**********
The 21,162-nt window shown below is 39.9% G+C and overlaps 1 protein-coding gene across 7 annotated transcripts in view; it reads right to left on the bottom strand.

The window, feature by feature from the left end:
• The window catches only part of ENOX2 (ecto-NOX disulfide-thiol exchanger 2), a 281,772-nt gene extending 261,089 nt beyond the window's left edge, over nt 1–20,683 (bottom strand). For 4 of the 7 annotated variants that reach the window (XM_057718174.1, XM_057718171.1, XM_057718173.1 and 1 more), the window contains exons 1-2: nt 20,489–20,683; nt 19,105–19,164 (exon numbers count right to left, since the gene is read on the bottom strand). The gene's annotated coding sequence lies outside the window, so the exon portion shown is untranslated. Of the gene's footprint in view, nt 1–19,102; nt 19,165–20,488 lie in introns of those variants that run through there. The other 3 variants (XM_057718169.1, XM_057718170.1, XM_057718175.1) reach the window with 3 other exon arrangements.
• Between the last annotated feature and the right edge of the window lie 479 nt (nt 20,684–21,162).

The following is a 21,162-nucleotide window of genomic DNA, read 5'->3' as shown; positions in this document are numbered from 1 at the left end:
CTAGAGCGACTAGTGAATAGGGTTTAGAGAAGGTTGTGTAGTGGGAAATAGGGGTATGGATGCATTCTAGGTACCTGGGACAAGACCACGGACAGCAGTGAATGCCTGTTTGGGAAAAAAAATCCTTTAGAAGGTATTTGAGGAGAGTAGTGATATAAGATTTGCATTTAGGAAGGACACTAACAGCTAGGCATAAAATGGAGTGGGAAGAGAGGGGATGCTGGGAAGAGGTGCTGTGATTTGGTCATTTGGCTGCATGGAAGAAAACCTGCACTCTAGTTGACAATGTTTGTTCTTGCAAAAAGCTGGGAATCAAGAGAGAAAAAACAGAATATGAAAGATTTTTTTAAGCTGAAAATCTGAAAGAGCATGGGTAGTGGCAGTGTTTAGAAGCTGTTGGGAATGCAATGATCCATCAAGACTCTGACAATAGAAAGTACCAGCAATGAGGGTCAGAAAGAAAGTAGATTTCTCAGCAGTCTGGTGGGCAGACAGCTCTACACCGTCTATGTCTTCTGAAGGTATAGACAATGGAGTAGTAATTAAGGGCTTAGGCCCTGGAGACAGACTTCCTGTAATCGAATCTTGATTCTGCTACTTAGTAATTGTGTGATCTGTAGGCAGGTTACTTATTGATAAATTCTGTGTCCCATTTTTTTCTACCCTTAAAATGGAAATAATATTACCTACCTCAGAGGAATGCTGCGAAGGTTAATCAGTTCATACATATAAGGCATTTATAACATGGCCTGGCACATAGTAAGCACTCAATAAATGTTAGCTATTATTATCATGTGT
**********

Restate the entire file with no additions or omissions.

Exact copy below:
The 21,162-nt window shown below is 39.9% G+C and overlaps 1 protein-coding gene across 7 annotated transcripts in view; it reads right to left on the bottom strand.

The window, feature by feature from the left end:
• The window catches only part of ENOX2 (ecto-NOX disulfide-thiol exchanger 2), a 281,772-nt gene extending 261,089 nt beyond the window's left edge, over nt 1–20,683 (bottom strand). For 4 of the 7 annotated variants that reach the window (XM_057718174.1, XM_057718171.1, XM_057718173.1 and 1 more), the window contains exons 1-2: nt 20,489–20,683; nt 19,105–19,164 (exon numbers count right to left, since the gene is read on the bottom strand). The gene's annotated coding sequence lies outside the window, so the exon portion shown is untranslated. Of the gene's footprint in view, nt 1–19,102; nt 19,165–20,488 lie in introns of those variants that run through there. The other 3 variants (XM_057718169.1, XM_057718170.1, XM_057718175.1) reach the window with 3 other exon arrangements.
• Between the last annotated feature and the right edge of the window lie 479 nt (nt 20,684–21,162).

The following is a 21,162-nucleotide window of genomic DNA, read 5'->3' as shown; positions in this document are numbered from 1 at the left end:
CTAGAGCGACTAGTGAATAGGGTTTAGAGAAGGTTGTGTAGTGGGAAATAGGGGTATGGATGCATTCTAGGTACCTGGGACAAGACCACGGACAGCAGTGAATGCCTGTTTGGGAAAAAAAATCCTTTAGAAGGTATTTGAGGAGAGTAGTGATATAAGATTTGCATTTAGGAAGGACACTAACAGCTAGGCATAAAATGGAGTGGGAAGAGAGGGGATGCTGGGAAGAGGTGCTGTGATTTGGTCATTTGGCTGCATGGAAGAAAACCTGCACTCTAGTTGACAATGTTTGTTCTTGCAAAAAGCTGGGAATCAAGAGAGAAAAAACAGAATATGAAAGATTTTTTTAAGCTGAAAATCTGAAAGAGCATGGGTAGTGGCAGTGTTTAGAAGCTGTTGGGAATGCAATGATCCATCAAGACTCTGACAATAGAAAGTACCAGCAATGAGGGTCAGAAAGAAAGTAGATTTCTCAGCAGTCTGGTGGGCAGACAGCTCTACACCGTCTATGTCTTCTGAAGGTATAGACAATGGAGTAGTAATTAAGGGCTTAGGCCCTGGAGACAGACTTCCTGTAATCGAATCTTGATTCTGCTACTTAGTAATTGTGTGATCTGTAGGCAGGTTACTTATTGATAAATTCTGTGTCCCATTTTTTTCTACCCTTAAAATGGAAATAATATTACCTACCTCAGAGGAATGCTGCGAAGGTTAATCAGTTCATACATATAAGGCATTTATAACATGGCCTGGCACATAGTAAGCACTCAATAAATGTTAGCTATTATTATCATGTGT